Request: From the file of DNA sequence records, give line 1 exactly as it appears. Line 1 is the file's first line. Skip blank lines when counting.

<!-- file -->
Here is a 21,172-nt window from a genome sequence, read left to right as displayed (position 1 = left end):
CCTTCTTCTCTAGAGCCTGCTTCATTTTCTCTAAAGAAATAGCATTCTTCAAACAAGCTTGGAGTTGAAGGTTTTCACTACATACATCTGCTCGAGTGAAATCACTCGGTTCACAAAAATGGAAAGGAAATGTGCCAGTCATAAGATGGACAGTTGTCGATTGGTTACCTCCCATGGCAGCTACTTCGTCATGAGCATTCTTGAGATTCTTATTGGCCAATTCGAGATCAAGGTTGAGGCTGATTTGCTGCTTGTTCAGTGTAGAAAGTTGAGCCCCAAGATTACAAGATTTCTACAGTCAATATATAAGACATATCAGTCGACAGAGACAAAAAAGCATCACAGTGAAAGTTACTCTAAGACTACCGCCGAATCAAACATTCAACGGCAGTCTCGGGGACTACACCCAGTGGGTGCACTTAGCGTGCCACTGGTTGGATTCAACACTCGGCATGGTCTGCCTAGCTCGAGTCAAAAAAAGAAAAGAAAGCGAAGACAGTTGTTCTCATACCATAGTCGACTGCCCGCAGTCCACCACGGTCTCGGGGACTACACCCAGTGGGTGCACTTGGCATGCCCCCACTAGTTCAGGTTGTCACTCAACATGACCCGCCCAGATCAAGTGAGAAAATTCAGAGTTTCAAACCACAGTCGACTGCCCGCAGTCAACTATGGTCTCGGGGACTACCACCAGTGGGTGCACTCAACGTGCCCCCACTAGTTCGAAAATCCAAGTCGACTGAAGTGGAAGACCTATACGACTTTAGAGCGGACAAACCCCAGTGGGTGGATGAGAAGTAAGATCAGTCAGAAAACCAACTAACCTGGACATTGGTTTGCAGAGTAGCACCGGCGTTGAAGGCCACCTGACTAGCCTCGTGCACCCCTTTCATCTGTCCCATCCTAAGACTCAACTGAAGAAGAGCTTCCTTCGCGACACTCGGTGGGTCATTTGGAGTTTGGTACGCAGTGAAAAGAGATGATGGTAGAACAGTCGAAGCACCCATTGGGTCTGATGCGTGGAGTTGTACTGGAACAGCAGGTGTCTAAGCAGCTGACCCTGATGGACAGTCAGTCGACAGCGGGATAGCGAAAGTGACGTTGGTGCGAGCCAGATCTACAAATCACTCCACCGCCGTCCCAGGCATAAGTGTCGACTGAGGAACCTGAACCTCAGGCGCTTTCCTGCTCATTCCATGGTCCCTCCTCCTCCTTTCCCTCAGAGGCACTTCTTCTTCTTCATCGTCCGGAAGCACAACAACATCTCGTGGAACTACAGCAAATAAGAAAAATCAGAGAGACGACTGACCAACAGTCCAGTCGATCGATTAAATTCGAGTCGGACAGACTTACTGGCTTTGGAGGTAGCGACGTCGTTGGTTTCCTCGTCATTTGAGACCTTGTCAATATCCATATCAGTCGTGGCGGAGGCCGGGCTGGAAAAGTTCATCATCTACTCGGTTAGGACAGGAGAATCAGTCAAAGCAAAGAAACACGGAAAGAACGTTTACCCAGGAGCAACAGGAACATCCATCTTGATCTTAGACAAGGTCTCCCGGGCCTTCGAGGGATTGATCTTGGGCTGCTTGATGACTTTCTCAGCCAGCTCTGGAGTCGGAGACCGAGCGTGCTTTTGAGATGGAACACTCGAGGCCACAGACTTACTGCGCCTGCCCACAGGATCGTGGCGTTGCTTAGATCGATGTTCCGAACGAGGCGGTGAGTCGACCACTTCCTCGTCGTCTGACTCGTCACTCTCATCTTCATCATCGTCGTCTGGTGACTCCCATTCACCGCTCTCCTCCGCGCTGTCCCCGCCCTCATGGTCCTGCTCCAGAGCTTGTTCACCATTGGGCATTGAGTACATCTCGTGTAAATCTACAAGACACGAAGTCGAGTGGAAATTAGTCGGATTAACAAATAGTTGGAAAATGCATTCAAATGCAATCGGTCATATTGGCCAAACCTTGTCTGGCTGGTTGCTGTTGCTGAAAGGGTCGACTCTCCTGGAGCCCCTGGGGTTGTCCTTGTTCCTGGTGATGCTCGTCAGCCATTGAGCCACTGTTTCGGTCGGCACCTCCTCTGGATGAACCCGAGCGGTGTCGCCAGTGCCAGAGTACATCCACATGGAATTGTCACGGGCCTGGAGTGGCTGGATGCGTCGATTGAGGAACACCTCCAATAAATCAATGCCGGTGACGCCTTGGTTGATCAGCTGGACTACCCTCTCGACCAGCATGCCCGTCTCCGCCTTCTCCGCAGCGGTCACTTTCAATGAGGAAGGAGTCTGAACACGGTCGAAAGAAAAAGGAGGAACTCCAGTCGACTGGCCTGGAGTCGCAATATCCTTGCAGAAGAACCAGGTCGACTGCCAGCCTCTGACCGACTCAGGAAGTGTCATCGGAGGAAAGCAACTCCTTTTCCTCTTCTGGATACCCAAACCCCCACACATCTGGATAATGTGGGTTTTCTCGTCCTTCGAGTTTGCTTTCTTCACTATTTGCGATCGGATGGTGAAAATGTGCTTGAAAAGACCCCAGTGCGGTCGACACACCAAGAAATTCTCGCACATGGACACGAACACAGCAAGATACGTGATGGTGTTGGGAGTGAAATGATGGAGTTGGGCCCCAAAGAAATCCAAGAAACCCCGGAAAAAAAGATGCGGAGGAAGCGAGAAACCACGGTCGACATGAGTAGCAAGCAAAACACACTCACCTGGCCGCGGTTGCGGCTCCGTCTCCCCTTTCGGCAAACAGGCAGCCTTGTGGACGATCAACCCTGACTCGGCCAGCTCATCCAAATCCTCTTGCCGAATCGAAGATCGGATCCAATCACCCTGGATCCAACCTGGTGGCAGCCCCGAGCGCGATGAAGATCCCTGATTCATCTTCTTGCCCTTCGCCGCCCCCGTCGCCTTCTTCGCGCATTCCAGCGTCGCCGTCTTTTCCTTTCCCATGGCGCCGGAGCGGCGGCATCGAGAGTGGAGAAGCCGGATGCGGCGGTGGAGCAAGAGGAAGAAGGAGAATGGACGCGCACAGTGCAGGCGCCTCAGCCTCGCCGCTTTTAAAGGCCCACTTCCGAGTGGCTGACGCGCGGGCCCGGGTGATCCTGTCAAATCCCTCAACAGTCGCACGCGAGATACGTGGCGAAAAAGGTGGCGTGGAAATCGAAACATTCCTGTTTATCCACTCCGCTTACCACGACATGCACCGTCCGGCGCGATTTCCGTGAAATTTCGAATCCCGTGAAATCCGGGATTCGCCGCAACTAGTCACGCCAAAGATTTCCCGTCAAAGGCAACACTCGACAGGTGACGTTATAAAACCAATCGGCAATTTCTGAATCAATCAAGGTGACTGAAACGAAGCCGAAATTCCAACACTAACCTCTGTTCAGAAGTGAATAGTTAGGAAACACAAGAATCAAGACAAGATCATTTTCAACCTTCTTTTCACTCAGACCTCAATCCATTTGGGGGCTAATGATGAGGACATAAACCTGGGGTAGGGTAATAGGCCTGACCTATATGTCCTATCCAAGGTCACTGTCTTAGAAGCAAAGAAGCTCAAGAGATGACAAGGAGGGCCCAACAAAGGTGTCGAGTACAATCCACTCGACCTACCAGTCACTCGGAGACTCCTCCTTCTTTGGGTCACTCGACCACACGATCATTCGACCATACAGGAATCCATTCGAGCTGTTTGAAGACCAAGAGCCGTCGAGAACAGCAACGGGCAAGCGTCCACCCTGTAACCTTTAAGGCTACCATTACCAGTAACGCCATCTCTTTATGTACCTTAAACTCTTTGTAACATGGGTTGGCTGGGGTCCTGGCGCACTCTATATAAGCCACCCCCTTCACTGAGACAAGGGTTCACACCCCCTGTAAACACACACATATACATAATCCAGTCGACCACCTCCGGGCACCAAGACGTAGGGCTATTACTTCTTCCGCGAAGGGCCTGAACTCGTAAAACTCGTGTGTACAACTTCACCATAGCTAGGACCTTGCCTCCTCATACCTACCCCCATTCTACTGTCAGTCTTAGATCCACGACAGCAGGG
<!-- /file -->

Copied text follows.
Here is a 21,172-nt window from a genome sequence, read left to right as displayed (position 1 = left end):